Editore"s Note
Tilting at Windmills

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October 21, 2004
By: Kevin Drum

MORE WARS?....In explaining why he's going to vote for John Kerry even though he thinks Kerry is insufficiently hawkish and insufficiently dedicated to democracy promotion, OxBlog's Josh Chafetz makes an underappreciated point:

I can envision a situation in which I think the United States ought to take military action and in which President Bush would agree, whereas President Kerry, because of his inordinate faith in the legitimizing power of international institutions, might not. But, first, let me note that, in any situation in which military force is clearly called for (e.g., another attack, leading to another Afghanistan), I have complete confidence that Kerry will make the right call. But what about another close call where I think we ought to send troops? It's true, Kerry might not make my preferred decision. But I am also convinced that Bush even a reelected Bush would lack the political capital to send American troops into battle again in a close call. In other words, in the primary situation in which Bush's advantage in grand strategy would be an issue, I don't think Bush would be able to put his preferred policy in place, anyway.

He's right. Because of the political capital deficit that Josh cites as well as practical problems related to military overstretch, there just isn't going to be a preventive war in the next four years. If a nuke goes off in downtown Atlanta, we'll do what we have to do, but in any kind of close call neither Bush nor Kerry will go to war.

But if that's the case, what's the hawkish foreign policy argument for voting for Bush? Democracy promotion? Bush may talk about democracy more than Kerry, but given his sanguine acceptance of an Islamic theocracy in Iraq, it's hard to believe he really takes it all that seriously. That leaves only a few pretty arcane issues on the table, like bilateral vs. multilateral talks with the North Koreans or the exact structure of possible sanctions against Iran. Those are hardly election deal breakers.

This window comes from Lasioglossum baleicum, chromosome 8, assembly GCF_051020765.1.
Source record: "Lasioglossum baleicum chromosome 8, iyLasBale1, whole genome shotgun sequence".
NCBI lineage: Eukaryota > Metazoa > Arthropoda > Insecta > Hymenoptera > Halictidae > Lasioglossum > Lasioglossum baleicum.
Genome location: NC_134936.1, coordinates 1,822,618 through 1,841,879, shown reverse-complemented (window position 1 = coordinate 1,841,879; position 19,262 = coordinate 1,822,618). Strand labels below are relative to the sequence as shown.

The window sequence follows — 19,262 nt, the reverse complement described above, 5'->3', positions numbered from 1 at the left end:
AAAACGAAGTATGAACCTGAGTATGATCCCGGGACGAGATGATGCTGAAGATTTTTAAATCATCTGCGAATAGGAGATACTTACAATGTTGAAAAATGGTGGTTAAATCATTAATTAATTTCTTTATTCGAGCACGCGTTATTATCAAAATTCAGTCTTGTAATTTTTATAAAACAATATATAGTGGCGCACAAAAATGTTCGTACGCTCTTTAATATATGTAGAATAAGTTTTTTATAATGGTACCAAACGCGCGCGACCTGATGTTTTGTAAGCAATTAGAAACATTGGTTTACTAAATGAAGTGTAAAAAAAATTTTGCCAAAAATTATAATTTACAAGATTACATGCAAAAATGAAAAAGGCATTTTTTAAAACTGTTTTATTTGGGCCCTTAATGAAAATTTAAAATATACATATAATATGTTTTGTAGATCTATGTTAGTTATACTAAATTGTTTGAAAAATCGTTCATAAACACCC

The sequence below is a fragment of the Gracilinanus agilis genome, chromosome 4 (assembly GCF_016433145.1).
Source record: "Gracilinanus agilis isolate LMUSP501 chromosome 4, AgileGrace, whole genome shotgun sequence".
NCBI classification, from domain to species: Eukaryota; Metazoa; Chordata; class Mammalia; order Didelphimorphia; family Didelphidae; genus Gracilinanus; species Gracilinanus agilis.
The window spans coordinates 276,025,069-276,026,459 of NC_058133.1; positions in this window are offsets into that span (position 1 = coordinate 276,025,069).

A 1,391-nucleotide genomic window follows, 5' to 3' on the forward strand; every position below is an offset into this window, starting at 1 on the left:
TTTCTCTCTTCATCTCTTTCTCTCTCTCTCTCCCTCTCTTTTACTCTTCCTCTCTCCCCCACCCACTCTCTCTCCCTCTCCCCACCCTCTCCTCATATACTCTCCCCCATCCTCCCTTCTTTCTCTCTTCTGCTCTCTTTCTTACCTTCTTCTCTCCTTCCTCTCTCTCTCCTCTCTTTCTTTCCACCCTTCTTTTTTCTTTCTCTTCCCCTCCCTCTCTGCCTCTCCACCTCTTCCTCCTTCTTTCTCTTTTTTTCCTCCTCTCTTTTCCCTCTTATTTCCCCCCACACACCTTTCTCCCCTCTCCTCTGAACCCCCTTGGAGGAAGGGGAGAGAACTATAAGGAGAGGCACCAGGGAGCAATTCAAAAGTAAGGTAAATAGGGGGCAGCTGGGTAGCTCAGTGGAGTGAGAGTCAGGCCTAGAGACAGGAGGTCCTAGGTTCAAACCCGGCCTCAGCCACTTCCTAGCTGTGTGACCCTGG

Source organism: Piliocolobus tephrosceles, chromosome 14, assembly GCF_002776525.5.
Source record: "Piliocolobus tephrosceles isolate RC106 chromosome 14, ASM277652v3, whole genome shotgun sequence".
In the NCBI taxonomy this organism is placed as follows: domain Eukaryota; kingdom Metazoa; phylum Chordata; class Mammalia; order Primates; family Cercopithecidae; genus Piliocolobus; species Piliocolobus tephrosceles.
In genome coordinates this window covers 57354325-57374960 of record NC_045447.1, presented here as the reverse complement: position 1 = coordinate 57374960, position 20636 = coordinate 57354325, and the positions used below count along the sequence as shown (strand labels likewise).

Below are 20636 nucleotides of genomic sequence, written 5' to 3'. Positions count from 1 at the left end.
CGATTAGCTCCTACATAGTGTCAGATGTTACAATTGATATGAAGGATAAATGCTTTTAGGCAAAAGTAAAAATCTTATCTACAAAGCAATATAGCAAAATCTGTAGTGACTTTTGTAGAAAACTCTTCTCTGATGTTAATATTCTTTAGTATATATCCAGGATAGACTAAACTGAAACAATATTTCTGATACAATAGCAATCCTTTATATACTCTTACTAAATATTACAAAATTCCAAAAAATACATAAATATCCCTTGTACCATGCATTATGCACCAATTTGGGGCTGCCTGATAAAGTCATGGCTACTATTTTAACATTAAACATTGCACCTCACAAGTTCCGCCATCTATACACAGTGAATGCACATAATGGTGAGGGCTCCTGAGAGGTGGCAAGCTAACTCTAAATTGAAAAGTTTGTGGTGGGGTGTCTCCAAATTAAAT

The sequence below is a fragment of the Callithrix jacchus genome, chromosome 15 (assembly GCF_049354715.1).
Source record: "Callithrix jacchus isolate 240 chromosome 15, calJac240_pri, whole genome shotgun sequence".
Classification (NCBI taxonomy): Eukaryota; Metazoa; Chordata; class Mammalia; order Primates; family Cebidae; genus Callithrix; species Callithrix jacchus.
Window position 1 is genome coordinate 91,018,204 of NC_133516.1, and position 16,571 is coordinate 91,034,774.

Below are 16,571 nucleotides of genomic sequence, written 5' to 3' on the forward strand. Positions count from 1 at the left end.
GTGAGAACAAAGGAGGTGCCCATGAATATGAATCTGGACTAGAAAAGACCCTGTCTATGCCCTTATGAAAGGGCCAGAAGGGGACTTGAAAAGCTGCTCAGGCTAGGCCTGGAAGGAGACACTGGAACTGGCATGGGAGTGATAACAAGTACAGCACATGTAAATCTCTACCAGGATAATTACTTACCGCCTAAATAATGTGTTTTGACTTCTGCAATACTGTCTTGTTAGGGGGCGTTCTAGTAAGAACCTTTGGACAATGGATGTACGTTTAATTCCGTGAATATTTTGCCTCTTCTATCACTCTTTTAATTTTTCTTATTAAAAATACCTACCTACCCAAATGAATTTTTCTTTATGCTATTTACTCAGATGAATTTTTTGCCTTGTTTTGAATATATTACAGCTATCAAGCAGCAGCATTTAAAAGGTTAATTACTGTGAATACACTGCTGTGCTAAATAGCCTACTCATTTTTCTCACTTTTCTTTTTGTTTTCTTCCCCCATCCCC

In fact, once you accept that additional large-scale military action is off the table except in extreme cases, the most relevant question, even for hawks, is simple: who's best able to handle the diplomatic, educational, and multilateral foreign policy tasks that are likely to be the highlights of the next four years no matter who wins? Even his supporters acknowledge that these aren't George Bush's strong points, and I think Spencer Ackerman has made a pretty compelling case that they are Kerry's and that Kerry can succeed at a lot of these critical tasks where Bush simply can't. Andrew Sullivan provides a pretty good example here.

For hawks, the best argument in favor of Kerry is that the Iraq war is a done deal, and there isn't likely to be a followup. So even if Bush was the right bull in a china shop for the past four years, is he also the best guy to put the china shop back together over the next four? Probably not.

POSTSCRIPT: As an aside, it's worth asking if another war is really as unlikely as I'm making it out to be. In fact, I don't consider it farfetched to suppose that Bush and his team will do their best to gin up a foreign policy crisis of some kind in order to justify further military action in a second term. However, (a) I don't think such an effort would succeed, and (b) you'd have to be a stone mega-hawk to consider that a reason to vote for him anyway, wouldn't you?

UPDATE: Atrios suggests that "gin up" isn't quite the right verb.....

Kevin Drum 1:25 PM Permalink | Trackbacks

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